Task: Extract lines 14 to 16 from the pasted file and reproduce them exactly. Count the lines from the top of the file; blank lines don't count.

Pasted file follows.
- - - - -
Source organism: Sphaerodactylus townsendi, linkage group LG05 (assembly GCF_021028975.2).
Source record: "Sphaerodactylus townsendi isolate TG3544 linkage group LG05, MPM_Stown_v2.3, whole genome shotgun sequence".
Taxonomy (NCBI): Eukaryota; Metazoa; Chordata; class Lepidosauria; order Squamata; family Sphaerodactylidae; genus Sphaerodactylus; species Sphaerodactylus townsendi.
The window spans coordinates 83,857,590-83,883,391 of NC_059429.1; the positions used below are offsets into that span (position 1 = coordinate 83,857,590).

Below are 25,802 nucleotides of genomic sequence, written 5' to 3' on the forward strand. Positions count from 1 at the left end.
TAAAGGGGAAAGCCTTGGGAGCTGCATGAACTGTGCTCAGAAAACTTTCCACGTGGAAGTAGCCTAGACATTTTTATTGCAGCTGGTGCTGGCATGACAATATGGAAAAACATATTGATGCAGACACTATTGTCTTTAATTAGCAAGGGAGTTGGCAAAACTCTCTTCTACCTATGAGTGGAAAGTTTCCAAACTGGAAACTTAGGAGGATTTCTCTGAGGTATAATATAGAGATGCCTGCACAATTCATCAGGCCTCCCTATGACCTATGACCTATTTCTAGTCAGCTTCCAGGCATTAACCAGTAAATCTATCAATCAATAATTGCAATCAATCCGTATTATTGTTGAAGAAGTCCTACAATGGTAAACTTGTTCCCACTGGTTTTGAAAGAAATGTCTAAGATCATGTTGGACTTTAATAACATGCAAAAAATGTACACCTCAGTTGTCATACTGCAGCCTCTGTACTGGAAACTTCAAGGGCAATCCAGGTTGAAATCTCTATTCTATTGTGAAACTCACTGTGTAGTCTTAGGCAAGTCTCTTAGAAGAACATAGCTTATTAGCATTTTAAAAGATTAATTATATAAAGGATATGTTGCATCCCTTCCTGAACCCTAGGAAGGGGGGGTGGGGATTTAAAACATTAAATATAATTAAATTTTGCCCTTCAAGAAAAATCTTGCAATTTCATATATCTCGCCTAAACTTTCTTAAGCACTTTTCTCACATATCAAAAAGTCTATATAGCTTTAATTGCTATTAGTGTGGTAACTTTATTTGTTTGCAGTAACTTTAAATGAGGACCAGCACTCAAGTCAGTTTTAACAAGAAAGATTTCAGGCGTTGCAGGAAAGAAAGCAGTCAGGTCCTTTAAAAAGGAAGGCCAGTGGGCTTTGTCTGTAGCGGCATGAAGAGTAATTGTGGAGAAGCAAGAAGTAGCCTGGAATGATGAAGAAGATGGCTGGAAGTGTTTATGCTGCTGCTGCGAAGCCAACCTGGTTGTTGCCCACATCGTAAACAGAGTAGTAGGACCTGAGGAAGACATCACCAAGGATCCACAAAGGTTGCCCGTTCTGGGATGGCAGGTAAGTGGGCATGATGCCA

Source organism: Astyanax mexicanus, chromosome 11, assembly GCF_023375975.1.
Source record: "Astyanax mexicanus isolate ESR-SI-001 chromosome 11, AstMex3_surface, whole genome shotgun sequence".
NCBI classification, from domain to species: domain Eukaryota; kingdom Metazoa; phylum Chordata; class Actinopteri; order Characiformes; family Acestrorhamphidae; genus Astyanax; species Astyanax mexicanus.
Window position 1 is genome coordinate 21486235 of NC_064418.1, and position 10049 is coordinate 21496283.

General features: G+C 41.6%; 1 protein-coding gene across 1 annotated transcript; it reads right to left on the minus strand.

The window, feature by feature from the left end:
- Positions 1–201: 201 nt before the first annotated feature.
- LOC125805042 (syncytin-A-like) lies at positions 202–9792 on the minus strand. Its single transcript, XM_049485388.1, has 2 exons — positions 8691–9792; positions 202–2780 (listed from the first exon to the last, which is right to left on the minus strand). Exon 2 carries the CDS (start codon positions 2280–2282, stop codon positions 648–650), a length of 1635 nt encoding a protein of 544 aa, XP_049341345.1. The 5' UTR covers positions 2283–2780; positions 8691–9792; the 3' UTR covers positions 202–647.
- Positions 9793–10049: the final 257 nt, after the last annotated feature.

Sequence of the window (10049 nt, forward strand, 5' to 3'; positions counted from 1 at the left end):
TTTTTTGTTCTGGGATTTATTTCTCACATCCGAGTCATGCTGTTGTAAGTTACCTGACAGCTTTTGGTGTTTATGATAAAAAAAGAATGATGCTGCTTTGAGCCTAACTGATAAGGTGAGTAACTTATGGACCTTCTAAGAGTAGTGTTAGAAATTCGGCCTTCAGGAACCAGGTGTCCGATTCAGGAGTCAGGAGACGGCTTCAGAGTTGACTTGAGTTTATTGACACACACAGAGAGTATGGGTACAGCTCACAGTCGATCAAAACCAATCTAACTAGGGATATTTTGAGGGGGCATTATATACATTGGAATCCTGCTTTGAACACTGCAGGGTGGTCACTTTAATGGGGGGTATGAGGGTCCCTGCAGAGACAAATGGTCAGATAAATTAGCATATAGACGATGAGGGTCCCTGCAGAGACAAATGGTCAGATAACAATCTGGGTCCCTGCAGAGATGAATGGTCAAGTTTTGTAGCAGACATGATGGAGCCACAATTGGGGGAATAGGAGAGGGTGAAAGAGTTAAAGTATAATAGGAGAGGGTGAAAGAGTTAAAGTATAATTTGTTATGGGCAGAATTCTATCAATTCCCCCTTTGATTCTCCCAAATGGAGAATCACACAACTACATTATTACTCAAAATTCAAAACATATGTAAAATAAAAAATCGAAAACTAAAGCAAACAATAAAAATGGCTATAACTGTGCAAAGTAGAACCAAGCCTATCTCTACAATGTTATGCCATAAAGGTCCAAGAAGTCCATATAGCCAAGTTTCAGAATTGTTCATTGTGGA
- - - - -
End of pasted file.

- LOC125805042 (syncytin-A-like) lies at positions 202–9792 on the minus strand. Its single transcript, XM_049485388.1, has 2 exons — positions 8691–9792; positions 202–2780 (listed from the first exon to the last, which is right to left on the minus strand). Exon 2 carries the CDS (start codon positions 2280–2282, stop codon positions 648–650), a length of 1635 nt encoding a protein of 544 aa, XP_049341345.1. The 5' UTR covers positions 2283–2780; positions 8691–9792; the 3' UTR covers positions 202–647.
- Positions 9793–10049: the final 257 nt, after the last annotated feature.

Sequence of the window (10049 nt, forward strand, 5' to 3'; positions counted from 1 at the left end):